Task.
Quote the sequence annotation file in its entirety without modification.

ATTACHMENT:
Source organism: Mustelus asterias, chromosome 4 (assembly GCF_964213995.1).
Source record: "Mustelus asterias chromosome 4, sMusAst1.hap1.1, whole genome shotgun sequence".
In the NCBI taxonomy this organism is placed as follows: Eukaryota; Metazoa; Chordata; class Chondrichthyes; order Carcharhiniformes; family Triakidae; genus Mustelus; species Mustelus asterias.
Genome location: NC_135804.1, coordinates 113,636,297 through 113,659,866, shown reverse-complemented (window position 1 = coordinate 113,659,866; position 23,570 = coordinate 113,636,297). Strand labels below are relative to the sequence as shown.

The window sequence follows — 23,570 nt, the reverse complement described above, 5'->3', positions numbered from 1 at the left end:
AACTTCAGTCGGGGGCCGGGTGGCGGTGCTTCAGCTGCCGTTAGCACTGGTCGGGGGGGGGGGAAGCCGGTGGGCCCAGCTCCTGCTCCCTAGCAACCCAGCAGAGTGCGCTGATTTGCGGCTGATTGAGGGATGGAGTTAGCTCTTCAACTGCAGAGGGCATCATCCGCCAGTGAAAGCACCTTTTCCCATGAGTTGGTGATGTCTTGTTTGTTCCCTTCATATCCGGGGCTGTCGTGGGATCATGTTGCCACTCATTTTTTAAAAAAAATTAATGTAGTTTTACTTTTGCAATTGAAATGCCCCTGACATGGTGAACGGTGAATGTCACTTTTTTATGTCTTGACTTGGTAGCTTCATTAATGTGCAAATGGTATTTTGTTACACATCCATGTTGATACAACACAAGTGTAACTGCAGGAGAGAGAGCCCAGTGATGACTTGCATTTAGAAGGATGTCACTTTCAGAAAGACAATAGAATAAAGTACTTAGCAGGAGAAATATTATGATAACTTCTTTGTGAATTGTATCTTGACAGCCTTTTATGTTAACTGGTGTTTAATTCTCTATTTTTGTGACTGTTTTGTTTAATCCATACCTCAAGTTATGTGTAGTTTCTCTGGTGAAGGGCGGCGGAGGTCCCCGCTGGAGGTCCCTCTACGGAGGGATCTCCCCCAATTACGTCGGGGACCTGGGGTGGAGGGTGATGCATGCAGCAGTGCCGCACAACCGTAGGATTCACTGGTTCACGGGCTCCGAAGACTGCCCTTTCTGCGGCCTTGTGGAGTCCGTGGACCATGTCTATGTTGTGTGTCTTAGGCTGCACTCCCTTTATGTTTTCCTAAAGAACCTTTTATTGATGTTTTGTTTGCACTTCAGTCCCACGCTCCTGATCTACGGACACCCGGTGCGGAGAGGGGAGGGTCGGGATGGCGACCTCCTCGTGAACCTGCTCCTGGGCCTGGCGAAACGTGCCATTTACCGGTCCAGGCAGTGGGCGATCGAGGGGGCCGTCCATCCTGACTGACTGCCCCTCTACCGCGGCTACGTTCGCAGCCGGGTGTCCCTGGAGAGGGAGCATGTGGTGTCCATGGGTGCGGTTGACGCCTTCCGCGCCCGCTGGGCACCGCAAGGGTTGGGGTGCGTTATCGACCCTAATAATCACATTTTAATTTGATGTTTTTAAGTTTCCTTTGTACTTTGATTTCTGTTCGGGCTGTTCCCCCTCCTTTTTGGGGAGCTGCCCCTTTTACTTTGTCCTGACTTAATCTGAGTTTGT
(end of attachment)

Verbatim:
Source organism: Mustelus asterias, chromosome 4 (assembly GCF_964213995.1).
Source record: "Mustelus asterias chromosome 4, sMusAst1.hap1.1, whole genome shotgun sequence".
In the NCBI taxonomy this organism is placed as follows: Eukaryota; Metazoa; Chordata; class Chondrichthyes; order Carcharhiniformes; family Triakidae; genus Mustelus; species Mustelus asterias.
Genome location: NC_135804.1, coordinates 113,636,297 through 113,659,866, shown reverse-complemented (window position 1 = coordinate 113,659,866; position 23,570 = coordinate 113,636,297). Strand labels below are relative to the sequence as shown.

The window sequence follows — 23,570 nt, the reverse complement described above, 5'->3', positions numbered from 1 at the left end:
AACTTCAGTCGGGGGCCGGGTGGCGGTGCTTCAGCTGCCGTTAGCACTGGTCGGGGGGGGGGGAAGCCGGTGGGCCCAGCTCCTGCTCCCTAGCAACCCAGCAGAGTGCGCTGATTTGCGGCTGATTGAGGGATGGAGTTAGCTCTTCAACTGCAGAGGGCATCATCCGCCAGTGAAAGCACCTTTTCCCATGAGTTGGTGATGTCTTGTTTGTTCCCTTCATATCCGGGGCTGTCGTGGGATCATGTTGCCACTCATTTTTTAAAAAAAATTAATGTAGTTTTACTTTTGCAATTGAAATGCCCCTGACATGGTGAACGGTGAATGTCACTTTTTTATGTCTTGACTTGGTAGCTTCATTAATGTGCAAATGGTATTTTGTTACACATCCATGTTGATACAACACAAGTGTAACTGCAGGAGAGAGAGCCCAGTGATGACTTGCATTTAGAAGGATGTCACTTTCAGAAAGACAATAGAATAAAGTACTTAGCAGGAGAAATATTATGATAACTTCTTTGTGAATTGTATCTTGACAGCCTTTTATGTTAACTGGTGTTTAATTCTCTATTTTTGTGACTGTTTTGTTTAATCCATACCTCAAGTTATGTGTAGTTTCTCTGGTGAAGGGCGGCGGAGGTCCCCGCTGGAGGTCCCTCTACGGAGGGATCTCCCCCAATTACGTCGGGGACCTGGGGTGGAGGGTGATGCATGCAGCAGTGCCGCACAACCGTAGGATTCACTGGTTCACGGGCTCCGAAGACTGCCCTTTCTGCGGCCTTGTGGAGTCCGTGGACCATGTCTATGTTGTGTGTCTTAGGCTGCACTCCCTTTATGTTTTCCTAAAGAACCTTTTATTGATGTTTTGTTTGCACTTCAGTCCCACGCTCCTGATCTACGGACACCCGGTGCGGAGAGGGGAGGGTCGGGATGGCGACCTCCTCGTGAACCTGCTCCTGGGCCTGGCGAAACGTGCCATTTACCGGTCCAGGCAGTGGGCGATCGAGGGGGCCGTCCATCCTGACTGACTGCCCCTCTACCGCGGCTACGTTCGCAGCCGGGTGTCCCTGGAGAGGGAGCATGTGGTGTCCATGGGTGCGGTTGACGCCTTCCGCGCCCGCTGGGCACCGCAAGGGTTGGGGTGCGTTATCGACCCTAATAATCACATTTTAATTTGATGTTTTTAAGTTTCCTTTGTACTTTGATTTCTGTTCGGGCTGTTCCCCCTCCTTTTTGGGGAGCTGCCCCTTTTACTTTGTCCTGACTTAATCTGAGTTTGT